No two houses of the holy

Creating cultural heritage in 'Nirvana: Taking Punk to the Masses'


  • Kathleen Pirrie Adams Ryerson University Author



Experience Music Project, media, museums, Nirvana, popular music


Using the Nirvana: Taking Punk to the Masses exhibition as a case study, this article offers one possible answer to the question: what is needed for popular music to become cultural heritage? It looks at how the exhibition’s use of material culture and its relation to intangible culture provide opportunities for audience engagement and establish the exhibition as a site for the production of cultural heritage. Drawing upon work done in both heritage and popular music studies, I argue that the exhibition thesis, its design and the integration of participatory opportunities create a congregant space, one in which heritage’s characteristic operation of establishing a relationship between present and past in order to facilitate inheritance is realized in a manner that offers a dynamic and variable image of membership.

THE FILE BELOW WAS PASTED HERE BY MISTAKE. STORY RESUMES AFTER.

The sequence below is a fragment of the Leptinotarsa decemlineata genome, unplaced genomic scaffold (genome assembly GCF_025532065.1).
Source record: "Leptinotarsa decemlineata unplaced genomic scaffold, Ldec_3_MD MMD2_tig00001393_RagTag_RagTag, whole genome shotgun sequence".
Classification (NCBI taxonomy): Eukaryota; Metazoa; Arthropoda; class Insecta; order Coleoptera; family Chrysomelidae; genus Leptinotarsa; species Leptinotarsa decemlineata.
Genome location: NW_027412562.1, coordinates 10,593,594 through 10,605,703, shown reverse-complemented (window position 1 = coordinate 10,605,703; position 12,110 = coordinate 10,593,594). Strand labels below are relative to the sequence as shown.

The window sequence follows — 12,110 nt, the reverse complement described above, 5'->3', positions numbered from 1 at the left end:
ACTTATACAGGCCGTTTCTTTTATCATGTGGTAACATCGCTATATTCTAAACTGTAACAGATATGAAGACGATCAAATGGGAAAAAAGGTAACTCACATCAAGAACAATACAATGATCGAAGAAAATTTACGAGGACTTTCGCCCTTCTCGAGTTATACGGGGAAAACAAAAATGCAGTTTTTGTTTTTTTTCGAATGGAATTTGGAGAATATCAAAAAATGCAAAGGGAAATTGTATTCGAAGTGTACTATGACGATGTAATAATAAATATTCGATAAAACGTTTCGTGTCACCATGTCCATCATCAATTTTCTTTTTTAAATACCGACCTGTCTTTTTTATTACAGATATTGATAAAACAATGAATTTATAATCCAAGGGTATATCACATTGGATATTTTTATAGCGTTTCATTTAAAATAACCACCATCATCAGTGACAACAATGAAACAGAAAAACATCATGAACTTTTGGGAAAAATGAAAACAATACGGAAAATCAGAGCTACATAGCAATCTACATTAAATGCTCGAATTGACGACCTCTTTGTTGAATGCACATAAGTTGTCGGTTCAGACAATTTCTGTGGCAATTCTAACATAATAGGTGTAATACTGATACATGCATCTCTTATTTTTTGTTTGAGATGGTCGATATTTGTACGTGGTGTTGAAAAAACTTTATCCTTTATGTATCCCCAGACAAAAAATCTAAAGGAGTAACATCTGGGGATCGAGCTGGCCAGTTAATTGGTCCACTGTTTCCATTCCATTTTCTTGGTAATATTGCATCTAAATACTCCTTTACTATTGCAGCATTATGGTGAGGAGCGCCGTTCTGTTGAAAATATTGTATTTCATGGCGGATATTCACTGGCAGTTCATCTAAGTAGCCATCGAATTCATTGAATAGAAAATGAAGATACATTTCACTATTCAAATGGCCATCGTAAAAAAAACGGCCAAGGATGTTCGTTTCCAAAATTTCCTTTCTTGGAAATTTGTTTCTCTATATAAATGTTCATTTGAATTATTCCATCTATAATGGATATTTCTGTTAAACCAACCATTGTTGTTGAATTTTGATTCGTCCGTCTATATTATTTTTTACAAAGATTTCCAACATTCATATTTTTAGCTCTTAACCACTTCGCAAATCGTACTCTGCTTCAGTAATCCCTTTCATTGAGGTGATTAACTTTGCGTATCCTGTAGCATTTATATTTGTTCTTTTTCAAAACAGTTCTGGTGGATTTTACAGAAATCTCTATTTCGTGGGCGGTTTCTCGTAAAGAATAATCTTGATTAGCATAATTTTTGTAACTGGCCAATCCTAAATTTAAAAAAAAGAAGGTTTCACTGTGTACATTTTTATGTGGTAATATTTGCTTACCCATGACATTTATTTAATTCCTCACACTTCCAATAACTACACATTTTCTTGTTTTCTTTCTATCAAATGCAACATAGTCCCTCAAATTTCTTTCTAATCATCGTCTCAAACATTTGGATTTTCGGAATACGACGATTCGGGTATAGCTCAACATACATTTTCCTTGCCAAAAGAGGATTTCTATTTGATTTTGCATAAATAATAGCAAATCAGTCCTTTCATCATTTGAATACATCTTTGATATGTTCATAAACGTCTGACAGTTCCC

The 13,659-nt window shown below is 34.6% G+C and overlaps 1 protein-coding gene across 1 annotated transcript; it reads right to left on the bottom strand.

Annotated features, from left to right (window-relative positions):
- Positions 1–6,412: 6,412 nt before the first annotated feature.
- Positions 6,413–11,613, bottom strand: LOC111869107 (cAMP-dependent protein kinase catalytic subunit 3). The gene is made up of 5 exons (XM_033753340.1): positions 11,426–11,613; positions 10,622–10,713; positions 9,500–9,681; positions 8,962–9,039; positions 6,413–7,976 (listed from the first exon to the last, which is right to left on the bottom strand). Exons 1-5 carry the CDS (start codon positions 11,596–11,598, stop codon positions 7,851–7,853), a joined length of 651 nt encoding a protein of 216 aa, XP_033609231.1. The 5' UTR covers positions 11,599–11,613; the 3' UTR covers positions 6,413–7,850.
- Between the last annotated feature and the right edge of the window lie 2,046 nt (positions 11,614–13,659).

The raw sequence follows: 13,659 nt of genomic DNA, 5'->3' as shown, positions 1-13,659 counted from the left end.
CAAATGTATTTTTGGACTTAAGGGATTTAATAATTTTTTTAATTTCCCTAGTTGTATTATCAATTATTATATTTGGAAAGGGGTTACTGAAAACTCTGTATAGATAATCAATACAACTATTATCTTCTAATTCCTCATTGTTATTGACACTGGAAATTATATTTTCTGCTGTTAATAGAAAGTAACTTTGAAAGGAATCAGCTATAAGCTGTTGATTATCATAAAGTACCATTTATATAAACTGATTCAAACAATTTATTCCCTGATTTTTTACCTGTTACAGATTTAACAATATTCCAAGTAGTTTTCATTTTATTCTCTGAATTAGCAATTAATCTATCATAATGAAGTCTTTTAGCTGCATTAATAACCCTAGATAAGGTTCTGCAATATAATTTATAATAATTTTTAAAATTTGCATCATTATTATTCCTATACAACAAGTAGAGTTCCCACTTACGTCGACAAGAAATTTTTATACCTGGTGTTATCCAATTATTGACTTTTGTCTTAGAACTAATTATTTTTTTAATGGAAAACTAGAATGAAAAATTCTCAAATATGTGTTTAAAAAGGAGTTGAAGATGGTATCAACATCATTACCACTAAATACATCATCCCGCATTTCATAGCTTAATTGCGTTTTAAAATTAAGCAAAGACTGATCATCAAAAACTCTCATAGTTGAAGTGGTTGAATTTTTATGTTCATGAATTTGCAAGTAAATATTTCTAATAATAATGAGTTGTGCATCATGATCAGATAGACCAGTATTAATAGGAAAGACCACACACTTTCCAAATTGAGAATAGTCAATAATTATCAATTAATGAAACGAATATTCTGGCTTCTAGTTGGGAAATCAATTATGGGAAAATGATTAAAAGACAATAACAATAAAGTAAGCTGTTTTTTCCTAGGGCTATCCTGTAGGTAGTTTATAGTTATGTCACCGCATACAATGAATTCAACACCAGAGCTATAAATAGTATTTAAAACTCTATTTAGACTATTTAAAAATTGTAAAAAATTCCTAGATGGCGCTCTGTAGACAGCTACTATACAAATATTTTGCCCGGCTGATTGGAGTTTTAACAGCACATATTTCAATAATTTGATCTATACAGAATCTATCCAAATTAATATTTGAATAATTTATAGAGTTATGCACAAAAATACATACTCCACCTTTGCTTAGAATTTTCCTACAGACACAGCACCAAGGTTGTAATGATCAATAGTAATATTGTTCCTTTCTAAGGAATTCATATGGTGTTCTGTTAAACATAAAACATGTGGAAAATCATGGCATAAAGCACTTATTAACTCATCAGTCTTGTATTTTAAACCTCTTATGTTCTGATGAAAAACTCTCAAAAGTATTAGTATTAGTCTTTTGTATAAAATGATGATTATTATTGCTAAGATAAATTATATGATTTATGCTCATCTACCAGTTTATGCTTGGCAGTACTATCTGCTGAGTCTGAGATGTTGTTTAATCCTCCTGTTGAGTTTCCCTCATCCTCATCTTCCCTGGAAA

Author Biography

  • Kathleen Pirrie Adams, Ryerson University

    Kathleen Pirrie Adams is a curator whose practice focuses on the exhibition of popular music culture and popular music’s influence on contemporary art. She was the program director of InterAccess Electronic Media Arts Centre in Toronto and currently teaches at Ryerson University in the RTA School of Media. Kathleen’s PhD in Museum Studies from the University of Leicester focused on the purpose-built popular music museum.


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How to Cite

Pirrie Adams, K. (2017). No two houses of the holy: Creating cultural heritage in ’Nirvana: Taking Punk to the Masses’. Popular Music History, 10(2), 113-137.